Dutta M; Kraus ZJ; Gomez-Rodriguez J; Hwang SH; Cannons JL; Cheng J; Lee SY; Wiest DL; Wakeland EK; Schwartzberg PL. 2013. A role for ly108 in the induction of promyelocytic zinc finger transcription factor in developing thymocytes. J Immunol 190(5):2121-8. [PubMed: 23355739]  [MGI Ref ID J:193308]

Gao X; Daugherty RL; Tourtellotte WG. 2007. Regulation of low affinity neurotrophin receptor (p75(NTR)) by early growth response (Egr) transcriptional regulators. Mol Cell Neurosci 36(4):501-14. [PubMed: 17916431]  [MGI Ref ID J:126322]

Gehrig A; Langmann T; Horling F; Janssen A; Bonin M; Walter M; Poths S; Weber BH. 2007. Genome-wide expression profiling of the retinoschisin-deficient retina in early postnatal mouse development. Invest Ophthalmol Vis Sci 48(2):891-900. [PubMed: 17251492]  [MGI Ref ID J:123330]

Gokey NG; Lopez-Anido C; Gillian-Daniel AL; Svaren J. 2011. Early growth response 1 (Egr1) regulates cholesterol biosynthetic gene expression. J Biol Chem 286(34):29501-10. [PubMed: 21712389]  [MGI Ref ID J:176629]

Gururajan M; Simmons A; Dasu T; Spear BT; Calulot C; Robertson DA; Wiest DL; Monroe JG; Bondada S. 2008. Early growth response genes regulate B cell development, proliferation, and immune response. J Immunol 181(7):4590-602. [PubMed: 18802061]  [MGI Ref ID J:141295]

Harja E; Bucciarelli LG; Lu Y; Stern DM; Zou YS; Schmidt AM; Yan SF. 2004. Early growth response-1 promotes atherogenesis: mice deficient in early growth response-1 and apolipoprotein E display decreased atherosclerosis and vascular inflammation. Circ Res 94(3):333-9. [PubMed: 14670837]  [MGI Ref ID J:96665]

Hu T; Gimferrer I; Simmons A; Wiest D; Alberola-Ila J. 2011. The Ras/MAPK Pathway Is Required for Generation of iNKT Cells. PLoS One 6(5):e19890. [PubMed: 21572967]  [MGI Ref ID J:172652]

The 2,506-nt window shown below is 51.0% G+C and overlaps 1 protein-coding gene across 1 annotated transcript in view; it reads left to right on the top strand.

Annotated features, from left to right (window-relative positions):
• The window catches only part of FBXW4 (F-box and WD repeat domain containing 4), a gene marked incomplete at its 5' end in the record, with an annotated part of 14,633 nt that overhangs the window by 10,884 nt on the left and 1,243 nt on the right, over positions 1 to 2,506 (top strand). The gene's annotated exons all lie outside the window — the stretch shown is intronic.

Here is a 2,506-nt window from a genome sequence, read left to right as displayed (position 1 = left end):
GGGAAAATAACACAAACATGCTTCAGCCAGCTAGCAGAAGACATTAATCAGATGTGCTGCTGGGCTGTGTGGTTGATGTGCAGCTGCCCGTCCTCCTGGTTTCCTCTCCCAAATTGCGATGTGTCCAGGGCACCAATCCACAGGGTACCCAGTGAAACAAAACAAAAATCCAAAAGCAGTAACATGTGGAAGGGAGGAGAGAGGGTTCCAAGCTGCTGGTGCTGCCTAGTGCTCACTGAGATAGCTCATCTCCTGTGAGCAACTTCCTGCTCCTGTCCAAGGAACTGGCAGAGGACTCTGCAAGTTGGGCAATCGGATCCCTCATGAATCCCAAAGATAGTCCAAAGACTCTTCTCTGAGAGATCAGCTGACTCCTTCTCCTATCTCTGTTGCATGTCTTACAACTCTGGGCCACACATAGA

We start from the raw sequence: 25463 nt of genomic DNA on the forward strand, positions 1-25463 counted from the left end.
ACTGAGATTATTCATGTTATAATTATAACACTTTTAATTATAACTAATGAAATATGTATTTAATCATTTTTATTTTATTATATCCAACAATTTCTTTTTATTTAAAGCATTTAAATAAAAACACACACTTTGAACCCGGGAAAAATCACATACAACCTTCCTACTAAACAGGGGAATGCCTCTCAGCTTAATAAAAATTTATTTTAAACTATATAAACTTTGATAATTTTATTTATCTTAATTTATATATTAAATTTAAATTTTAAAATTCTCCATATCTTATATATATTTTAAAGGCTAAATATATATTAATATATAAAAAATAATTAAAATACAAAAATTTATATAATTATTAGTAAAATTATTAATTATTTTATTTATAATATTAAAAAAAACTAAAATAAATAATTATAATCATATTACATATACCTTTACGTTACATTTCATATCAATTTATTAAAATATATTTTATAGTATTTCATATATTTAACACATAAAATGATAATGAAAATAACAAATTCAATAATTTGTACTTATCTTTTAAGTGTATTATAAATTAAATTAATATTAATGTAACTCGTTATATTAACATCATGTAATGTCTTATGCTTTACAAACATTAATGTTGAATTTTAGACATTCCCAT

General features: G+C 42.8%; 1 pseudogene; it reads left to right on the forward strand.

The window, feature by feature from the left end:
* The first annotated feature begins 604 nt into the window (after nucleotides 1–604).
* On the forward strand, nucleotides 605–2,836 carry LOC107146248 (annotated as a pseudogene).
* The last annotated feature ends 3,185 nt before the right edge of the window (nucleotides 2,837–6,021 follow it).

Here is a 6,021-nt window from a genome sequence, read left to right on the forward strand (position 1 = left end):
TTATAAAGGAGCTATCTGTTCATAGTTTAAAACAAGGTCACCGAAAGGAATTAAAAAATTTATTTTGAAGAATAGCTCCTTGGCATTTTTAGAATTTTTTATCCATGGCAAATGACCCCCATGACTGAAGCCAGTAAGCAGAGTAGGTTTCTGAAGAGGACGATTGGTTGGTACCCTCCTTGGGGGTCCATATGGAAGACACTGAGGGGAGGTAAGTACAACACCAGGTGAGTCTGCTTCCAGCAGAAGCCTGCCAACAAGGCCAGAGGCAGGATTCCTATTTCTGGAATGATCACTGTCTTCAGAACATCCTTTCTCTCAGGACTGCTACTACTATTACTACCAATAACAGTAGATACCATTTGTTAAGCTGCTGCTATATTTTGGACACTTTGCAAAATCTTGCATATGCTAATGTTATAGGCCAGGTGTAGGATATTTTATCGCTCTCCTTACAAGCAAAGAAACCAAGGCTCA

Ingram JL; Antao-Menezes A; Mangum JB; Lyght O; Lee PJ; Elias JA; Bonner JC. 2006. Opposing actions of Stat1 and Stat6 on IL-13-induced up-regulation of early growth response-1 and platelet-derived growth factor ligands in pulmonary fibroblasts. J Immunol 177(6):4141-8. [PubMed: 16951379]  [MGI Ref ID J:138041]

Joslin JM; Fernald AA; Tennant TR; Davis EM; Kogan SC; Anastasi J; Crispino JD; Le Beau MM. 2007. Haploinsufficiency of EGR1, a candidate gene in the del(5q), leads to the development of myeloid disorders. Blood 110(2):719-26. [PubMed: 17420284]  [MGI Ref ID J:123870]

Kim SH; Yu HS; Park HG; Ahn YM; Kim YS; Lee YH; Ha K; Shin SY. 2013. Egr1 regulates lithium-induced transcription of the Period 2 (PER2) gene. Biochim Biophys Acta 1832(12):1969-79. [PubMed: 23816566]  [MGI Ref ID J:204116]

Kramer EL; Mushaben EM; Pastura PA; Acciani TH; Deutsch GH; Khurana Hershey GK; Korfhagen TR; Hardie WD; Whitsett JA; Le Cras TD. 2009. Early growth response-1 suppresses epidermal growth factor receptor-mediated airway hyperresponsiveness and lung remodeling in mice. Am J Respir Cell Mol Biol 41(4):415-25. [PubMed: 19188657]  [MGI Ref ID J:164707]

Krones-Herzig A; Mittal S; Yule K; Liang H; English C; Urcis R; Soni T; Adamson ED; Mercola D. 2005. Early growth response 1 acts as a tumor suppressor in vivo and in vitro via regulation of p53. Cancer Res 65(12):5133-43. [PubMed: 15958557]  [MGI Ref ID J:99386]

Lazarevic V; Zullo AJ; Schweitzer MN; Staton TL; Gallo EM; Crabtree GR; Glimcher LH. 2009. The gene encoding early growth response 2, a target of the transcription factor NFAT, is required for the development and maturation of natural killer T cells. Nat Immunol 10(3):306-13. [PubMed: 19169262]  [MGI Ref ID J:146134]